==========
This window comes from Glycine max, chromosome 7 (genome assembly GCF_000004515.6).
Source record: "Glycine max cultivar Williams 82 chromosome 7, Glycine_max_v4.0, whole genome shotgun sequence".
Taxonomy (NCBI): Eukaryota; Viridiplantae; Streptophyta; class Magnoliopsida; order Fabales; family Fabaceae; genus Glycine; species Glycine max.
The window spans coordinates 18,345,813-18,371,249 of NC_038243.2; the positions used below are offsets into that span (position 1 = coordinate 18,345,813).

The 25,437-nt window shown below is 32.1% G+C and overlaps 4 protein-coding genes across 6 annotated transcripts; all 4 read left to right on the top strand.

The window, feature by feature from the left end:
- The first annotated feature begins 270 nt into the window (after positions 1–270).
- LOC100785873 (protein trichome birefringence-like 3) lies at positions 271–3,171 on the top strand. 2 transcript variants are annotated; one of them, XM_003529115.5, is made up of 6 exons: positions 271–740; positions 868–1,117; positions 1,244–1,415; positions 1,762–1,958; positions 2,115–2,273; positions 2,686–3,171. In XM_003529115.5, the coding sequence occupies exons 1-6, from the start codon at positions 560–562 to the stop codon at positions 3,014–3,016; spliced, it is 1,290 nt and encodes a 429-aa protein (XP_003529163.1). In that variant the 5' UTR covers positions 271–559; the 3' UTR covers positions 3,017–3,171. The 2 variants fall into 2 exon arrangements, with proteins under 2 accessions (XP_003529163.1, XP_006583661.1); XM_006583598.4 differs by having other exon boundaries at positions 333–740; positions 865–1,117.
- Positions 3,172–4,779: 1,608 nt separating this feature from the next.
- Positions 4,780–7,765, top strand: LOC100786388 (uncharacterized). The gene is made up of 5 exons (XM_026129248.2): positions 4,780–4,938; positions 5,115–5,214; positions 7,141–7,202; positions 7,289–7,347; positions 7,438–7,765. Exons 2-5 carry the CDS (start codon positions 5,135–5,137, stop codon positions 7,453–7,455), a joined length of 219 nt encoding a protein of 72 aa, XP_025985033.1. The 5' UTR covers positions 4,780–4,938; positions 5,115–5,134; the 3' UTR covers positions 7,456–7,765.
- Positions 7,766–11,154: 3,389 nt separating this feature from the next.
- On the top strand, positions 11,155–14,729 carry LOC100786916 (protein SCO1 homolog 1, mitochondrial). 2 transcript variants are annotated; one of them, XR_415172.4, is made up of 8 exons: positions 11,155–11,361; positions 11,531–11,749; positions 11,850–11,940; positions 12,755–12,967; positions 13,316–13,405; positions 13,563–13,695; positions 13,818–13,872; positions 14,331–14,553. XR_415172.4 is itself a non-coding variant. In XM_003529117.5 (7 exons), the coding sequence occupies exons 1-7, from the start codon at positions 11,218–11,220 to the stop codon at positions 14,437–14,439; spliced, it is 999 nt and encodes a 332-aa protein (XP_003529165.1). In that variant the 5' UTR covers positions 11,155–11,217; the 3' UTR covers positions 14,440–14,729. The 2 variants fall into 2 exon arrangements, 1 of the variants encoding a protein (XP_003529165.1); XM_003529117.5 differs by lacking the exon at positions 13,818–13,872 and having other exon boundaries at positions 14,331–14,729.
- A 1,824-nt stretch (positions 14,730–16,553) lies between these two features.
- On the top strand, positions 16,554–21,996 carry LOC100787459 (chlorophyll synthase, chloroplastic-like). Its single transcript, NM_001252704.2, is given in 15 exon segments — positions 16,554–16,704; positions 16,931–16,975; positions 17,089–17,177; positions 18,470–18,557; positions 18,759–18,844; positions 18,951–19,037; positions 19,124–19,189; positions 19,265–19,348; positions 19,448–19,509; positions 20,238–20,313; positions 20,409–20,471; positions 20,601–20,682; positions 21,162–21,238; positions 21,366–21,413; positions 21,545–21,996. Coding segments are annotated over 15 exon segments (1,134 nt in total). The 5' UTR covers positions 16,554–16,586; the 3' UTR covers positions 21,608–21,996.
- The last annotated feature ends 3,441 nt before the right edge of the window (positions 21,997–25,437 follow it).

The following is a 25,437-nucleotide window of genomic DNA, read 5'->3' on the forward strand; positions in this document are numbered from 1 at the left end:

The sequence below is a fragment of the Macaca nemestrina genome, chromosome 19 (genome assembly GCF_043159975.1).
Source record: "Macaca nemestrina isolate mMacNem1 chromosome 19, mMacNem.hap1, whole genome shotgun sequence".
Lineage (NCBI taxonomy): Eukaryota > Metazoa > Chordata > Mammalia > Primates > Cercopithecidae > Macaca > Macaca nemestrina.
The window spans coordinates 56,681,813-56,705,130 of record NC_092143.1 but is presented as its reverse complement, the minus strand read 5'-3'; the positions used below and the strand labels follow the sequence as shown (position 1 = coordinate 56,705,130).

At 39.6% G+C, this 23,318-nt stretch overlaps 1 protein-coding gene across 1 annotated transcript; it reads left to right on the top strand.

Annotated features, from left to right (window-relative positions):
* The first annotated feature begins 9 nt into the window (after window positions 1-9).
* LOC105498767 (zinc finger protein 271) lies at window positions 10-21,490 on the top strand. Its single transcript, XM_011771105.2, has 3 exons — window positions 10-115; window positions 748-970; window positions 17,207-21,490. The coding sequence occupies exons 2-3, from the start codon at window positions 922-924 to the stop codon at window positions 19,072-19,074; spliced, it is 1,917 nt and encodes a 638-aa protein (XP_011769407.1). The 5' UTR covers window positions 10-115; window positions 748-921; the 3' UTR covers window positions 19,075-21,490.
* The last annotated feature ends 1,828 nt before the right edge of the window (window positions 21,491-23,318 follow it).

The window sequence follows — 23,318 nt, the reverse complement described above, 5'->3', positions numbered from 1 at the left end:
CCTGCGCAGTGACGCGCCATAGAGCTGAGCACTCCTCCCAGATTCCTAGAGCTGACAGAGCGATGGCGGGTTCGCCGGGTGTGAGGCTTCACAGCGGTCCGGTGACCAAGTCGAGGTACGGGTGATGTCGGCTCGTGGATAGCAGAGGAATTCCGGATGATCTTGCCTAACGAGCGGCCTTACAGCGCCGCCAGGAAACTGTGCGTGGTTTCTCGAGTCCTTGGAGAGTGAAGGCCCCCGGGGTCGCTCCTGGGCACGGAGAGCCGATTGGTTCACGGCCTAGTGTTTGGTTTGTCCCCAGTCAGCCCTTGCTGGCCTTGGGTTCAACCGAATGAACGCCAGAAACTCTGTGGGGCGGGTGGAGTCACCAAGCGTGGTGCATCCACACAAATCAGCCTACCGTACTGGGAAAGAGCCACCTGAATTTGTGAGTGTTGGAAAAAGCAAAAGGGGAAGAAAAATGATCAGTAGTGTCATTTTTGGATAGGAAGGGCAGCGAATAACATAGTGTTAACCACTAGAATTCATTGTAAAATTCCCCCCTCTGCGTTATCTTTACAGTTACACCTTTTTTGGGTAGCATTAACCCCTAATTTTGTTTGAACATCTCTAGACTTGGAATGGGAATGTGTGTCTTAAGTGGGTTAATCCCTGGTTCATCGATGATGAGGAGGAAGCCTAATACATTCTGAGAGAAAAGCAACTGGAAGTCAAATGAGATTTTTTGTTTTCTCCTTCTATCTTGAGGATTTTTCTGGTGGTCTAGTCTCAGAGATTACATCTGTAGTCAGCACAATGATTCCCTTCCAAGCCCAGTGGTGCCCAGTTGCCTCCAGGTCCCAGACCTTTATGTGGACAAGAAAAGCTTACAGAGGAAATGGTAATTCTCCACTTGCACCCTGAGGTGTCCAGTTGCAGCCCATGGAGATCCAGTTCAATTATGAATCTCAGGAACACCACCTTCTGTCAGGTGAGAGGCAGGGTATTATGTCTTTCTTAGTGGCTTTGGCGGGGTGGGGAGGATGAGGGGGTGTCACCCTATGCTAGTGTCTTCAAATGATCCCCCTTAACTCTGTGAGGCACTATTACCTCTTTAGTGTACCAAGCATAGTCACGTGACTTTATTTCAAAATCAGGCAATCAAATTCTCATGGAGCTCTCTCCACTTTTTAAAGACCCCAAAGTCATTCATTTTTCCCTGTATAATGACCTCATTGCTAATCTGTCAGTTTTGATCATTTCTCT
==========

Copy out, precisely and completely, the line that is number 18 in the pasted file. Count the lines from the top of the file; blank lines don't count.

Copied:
Source record: "Macaca nemestrina isolate mMacNem1 chromosome 19, mMacNem.hap1, whole genome shotgun sequence".